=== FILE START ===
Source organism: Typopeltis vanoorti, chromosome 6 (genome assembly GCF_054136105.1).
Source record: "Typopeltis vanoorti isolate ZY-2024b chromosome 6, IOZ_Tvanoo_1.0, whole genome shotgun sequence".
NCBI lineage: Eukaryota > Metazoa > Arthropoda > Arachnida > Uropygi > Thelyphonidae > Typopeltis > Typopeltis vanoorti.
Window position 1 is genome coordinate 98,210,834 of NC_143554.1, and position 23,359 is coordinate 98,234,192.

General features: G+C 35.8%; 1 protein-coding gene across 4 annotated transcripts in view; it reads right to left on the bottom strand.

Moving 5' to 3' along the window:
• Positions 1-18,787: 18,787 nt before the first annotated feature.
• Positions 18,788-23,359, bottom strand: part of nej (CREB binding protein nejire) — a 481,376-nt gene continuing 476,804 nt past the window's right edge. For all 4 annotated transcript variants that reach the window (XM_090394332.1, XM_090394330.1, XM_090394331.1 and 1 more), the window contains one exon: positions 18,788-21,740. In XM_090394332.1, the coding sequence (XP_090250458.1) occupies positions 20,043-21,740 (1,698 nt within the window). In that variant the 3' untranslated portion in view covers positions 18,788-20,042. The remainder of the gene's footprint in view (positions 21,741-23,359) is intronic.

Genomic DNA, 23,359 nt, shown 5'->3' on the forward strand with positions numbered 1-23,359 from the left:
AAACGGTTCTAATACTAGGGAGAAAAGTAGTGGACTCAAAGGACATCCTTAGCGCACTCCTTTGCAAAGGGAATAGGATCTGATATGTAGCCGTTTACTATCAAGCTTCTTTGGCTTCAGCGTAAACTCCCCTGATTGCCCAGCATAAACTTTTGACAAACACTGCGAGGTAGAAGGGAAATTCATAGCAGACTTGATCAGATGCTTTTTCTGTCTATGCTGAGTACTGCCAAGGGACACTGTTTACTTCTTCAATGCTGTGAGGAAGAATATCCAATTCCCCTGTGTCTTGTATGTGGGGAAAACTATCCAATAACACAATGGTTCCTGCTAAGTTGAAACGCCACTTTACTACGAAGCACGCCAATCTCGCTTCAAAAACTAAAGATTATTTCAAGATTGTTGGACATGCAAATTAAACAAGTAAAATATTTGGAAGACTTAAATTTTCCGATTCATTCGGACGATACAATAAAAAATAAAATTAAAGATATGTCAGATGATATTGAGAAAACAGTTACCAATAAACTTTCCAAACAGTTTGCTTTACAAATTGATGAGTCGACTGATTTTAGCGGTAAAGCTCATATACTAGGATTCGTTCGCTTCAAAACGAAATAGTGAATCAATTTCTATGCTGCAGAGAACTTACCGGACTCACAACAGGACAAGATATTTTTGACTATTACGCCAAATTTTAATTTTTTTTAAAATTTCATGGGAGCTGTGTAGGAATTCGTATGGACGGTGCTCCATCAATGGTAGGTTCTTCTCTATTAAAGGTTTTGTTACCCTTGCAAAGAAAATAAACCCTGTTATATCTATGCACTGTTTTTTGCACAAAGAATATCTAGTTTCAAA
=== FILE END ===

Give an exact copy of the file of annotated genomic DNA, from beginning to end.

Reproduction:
Source organism: Typopeltis vanoorti, chromosome 6 (genome assembly GCF_054136105.1).
Source record: "Typopeltis vanoorti isolate ZY-2024b chromosome 6, IOZ_Tvanoo_1.0, whole genome shotgun sequence".
NCBI lineage: Eukaryota > Metazoa > Arthropoda > Arachnida > Uropygi > Thelyphonidae > Typopeltis > Typopeltis vanoorti.
Window position 1 is genome coordinate 98,210,834 of NC_143554.1, and position 23,359 is coordinate 98,234,192.

General features: G+C 35.8%; 1 protein-coding gene across 4 annotated transcripts in view; it reads right to left on the bottom strand.

Moving 5' to 3' along the window:
• Positions 1-18,787: 18,787 nt before the first annotated feature.
• Positions 18,788-23,359, bottom strand: part of nej (CREB binding protein nejire) — a 481,376-nt gene continuing 476,804 nt past the window's right edge. For all 4 annotated transcript variants that reach the window (XM_090394332.1, XM_090394330.1, XM_090394331.1 and 1 more), the window contains one exon: positions 18,788-21,740. In XM_090394332.1, the coding sequence (XP_090250458.1) occupies positions 20,043-21,740 (1,698 nt within the window). In that variant the 3' untranslated portion in view covers positions 18,788-20,042. The remainder of the gene's footprint in view (positions 21,741-23,359) is intronic.

Genomic DNA, 23,359 nt, shown 5'->3' on the forward strand with positions numbered 1-23,359 from the left:
AAACGGTTCTAATACTAGGGAGAAAAGTAGTGGACTCAAAGGACATCCTTAGCGCACTCCTTTGCAAAGGGAATAGGATCTGATATGTAGCCGTTTACTATCAAGCTTCTTTGGCTTCAGCGTAAACTCCCCTGATTGCCCAGCATAAACTTTTGACAAACACTGCGAGGTAGAAGGGAAATTCATAGCAGACTTGATCAGATGCTTTTTCTGTCTATGCTGAGTACTGCCAAGGGACACTGTTTACTTCTTCAATGCTGTGAGGAAGAATATCCAATTCCCCTGTGTCTTGTATGTGGGGAAAACTATCCAATAACACAATGGTTCCTGCTAAGTTGAAACGCCACTTTACTACGAAGCACGCCAATCTCGCTTCAAAAACTAAAGATTATTTCAAGATTGTTGGACATGCAAATTAAACAAGTAAAATATTTGGAAGACTTAAATTTTCCGATTCATTCGGACGATACAATAAAAAATAAAATTAAAGATATGTCAGATGATATTGAGAAAACAGTTACCAATAAACTTTCCAAACAGTTTGCTTTACAAATTGATGAGTCGACTGATTTTAGCGGTAAAGCTCATATACTAGGATTCGTTCGCTTCAAAACGAAATAGTGAATCAATTTCTATGCTGCAGAGAACTTACCGGACTCACAACAGGACAAGATATTTTTGACTATTACGCCAAATTTTAATTTTTTTTAAAATTTCATGGGAGCTGTGTAGGAATTCGTATGGACGGTGCTCCATCAATGGTAGGTTCTTCTCTATTAAAGGTTTTGTTACCCTTGCAAAGAAAATAAACCCTGTTATATCTATGCACTGTTTTTTGCACAAAGAATATCTAGTTTCAAA